This book is a wonderful collection of thought provoking essays, and is a wonderful tribute to a great author. The essays range from interesting tales on how Douglas Adams and his work has changed the fields of science and technology, to how Adam's books, and a "Vote for Zaphod" shirt changed a young girl's life. The essays create a new understanding of the (Increasingly Inaccurately Named) Hitchhiker's trilogy, and a new understanding of the man, Douglas Adams. This book is a wonderful collection of thought provoking essays, and is a wonderful tribute to a great author. The essays range from interesting tales on how Douglas Adams and his work has changed the fields of science and technology, to how Adam's books, and a "Vote for Zaphod" shirt changed a young girl's life. The essays create a new understanding of the (Increasingly Inaccurately Named) Hitchhiker's trilogy, and a new understanding of the man, Douglas Adams.

  5. 4 out of 5

    Tracey

    A collection of essays about Douglas Adams' inaccurately-named trilogy and the remarkable influence it has had on certain segments of the science fiction community. I've been a fan of the series for about 25 years now, but reading these essays have given me some new insights and things to think about - I believe I'm due for another visit with Arthur, Ford, Trillian. Marvin and Zaphod... A collection of essays about Douglas Adams' inaccurately-named trilogy and the remarkable influence it has had on certain segments of the science fiction community. I've been a fan of the series for about 25 years now, but reading these essays have given me some new insights and things to think about - I believe I'm due for another visit with Arthur, Ford, Trillian. Marvin and Zaphod...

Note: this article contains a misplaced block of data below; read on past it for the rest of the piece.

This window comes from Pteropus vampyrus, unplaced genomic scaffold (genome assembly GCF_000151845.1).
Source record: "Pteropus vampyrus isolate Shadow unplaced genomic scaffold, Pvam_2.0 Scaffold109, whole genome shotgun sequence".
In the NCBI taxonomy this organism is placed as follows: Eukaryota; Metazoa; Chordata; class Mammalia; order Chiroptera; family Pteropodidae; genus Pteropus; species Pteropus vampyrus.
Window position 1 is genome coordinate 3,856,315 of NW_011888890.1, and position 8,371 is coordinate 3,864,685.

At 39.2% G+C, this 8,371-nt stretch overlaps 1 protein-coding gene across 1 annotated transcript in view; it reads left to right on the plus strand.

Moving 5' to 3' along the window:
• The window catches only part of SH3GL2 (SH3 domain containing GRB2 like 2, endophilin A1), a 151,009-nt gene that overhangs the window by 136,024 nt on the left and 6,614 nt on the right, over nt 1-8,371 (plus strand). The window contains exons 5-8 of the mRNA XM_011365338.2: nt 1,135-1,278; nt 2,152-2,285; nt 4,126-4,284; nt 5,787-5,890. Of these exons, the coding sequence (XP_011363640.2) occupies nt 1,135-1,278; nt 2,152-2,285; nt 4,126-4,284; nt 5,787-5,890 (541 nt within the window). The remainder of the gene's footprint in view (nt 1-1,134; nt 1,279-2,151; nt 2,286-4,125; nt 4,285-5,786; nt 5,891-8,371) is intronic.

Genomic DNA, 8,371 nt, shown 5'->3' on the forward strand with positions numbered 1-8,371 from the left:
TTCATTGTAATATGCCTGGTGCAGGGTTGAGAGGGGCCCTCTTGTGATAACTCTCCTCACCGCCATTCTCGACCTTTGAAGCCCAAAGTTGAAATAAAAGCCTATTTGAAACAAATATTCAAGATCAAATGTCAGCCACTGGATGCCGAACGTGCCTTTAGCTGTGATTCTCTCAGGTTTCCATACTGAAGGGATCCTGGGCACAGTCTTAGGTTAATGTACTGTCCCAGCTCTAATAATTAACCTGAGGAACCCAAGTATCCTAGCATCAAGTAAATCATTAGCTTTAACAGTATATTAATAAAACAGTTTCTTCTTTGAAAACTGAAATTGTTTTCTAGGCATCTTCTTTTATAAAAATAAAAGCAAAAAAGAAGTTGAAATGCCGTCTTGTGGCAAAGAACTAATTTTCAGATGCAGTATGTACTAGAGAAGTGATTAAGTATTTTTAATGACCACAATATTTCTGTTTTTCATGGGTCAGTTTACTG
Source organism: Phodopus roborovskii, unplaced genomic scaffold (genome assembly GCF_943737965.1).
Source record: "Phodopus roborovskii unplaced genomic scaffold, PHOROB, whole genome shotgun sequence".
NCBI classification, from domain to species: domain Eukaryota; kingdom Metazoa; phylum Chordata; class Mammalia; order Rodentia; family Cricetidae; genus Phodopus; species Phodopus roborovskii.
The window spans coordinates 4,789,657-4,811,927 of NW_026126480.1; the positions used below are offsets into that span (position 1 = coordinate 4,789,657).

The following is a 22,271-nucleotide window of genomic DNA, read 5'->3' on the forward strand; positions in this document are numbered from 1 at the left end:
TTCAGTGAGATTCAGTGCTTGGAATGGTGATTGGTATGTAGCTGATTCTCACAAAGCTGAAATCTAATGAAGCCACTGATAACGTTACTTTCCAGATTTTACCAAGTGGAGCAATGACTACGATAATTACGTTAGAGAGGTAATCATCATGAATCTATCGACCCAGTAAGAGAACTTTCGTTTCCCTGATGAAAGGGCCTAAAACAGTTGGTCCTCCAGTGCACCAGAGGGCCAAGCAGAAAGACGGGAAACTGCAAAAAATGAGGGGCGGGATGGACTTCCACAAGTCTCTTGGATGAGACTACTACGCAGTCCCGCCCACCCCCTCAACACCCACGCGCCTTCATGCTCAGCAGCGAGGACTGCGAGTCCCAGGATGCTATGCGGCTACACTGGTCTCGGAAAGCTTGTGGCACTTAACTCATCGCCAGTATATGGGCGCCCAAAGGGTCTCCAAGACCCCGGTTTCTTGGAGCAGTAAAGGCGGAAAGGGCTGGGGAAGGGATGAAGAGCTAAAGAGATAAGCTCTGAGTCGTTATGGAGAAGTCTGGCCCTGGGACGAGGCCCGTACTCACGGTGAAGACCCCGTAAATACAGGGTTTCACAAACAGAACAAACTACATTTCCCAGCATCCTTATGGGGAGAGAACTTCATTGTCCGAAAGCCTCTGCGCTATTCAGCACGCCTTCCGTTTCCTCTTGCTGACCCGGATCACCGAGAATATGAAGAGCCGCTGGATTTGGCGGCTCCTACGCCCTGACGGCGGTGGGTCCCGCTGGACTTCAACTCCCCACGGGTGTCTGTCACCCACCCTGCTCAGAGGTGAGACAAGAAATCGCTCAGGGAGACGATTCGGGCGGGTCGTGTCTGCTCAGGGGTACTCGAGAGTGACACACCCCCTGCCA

6. 4 out of 5

    Nuno

    The essays in the book range from serious (for a given value of seriousness) explorations of some of the themes running through the H2G2 trilogy of five and the trends those themes expose, to full-fledged conspiracy theories about events in our lives which the plots of the books supposedly uncover. A good read for a fan of the series. Almost completely opaque to anyone else.

  7. 4 out of 5

    Osman Batur

    Bilim kurgu kitaplarının kült serilerinden yapı taşlarından biri olan eser.

  8. 5 out of 5

    Donovan Ackley

    funny

  9. 5 out of 5

    Joe

    some good insights, and also a few good critiques. lots of just "I love it, let me count the ways," though some good insights, and also a few good critiques. lots of just "I love it, let me count the ways," though

  10. 4 out of 5

    Muzammil Ahmed

  11. 5 out of 5

    Robert Kaufman

  12. 4 out of 5

    Caroline

  13. 4 out of 5

    Jason

  14. 4 out of 5

    Ankur Banerjee

  15. 4 out of 5

    Josh Spurling

  16. 4 out of 5

    John

  17. 4 out of 5

    Tihana

  18. 5 out of 5

    Steven

  19. 4 out of 5

    Kyle

  20. 5 out of 5

    steven

  21. 5 out of 5

    Till

  22. 4 out of 5

    Ca53buckeye

  23. 5 out of 5

    Mahmud

  24. 5 out of 5

    Marina

  25. 4 out of 5

    Eric Jensen

  26. 5 out of 5

    Alexander Postavtsev

  27. 5 out of 5

    Wayne Gorton

  28. 4 out of 5

    Cori

  29. 5 out of 5

    Ian Pearce

  30. 4 out of 5

    Tanjim Hassan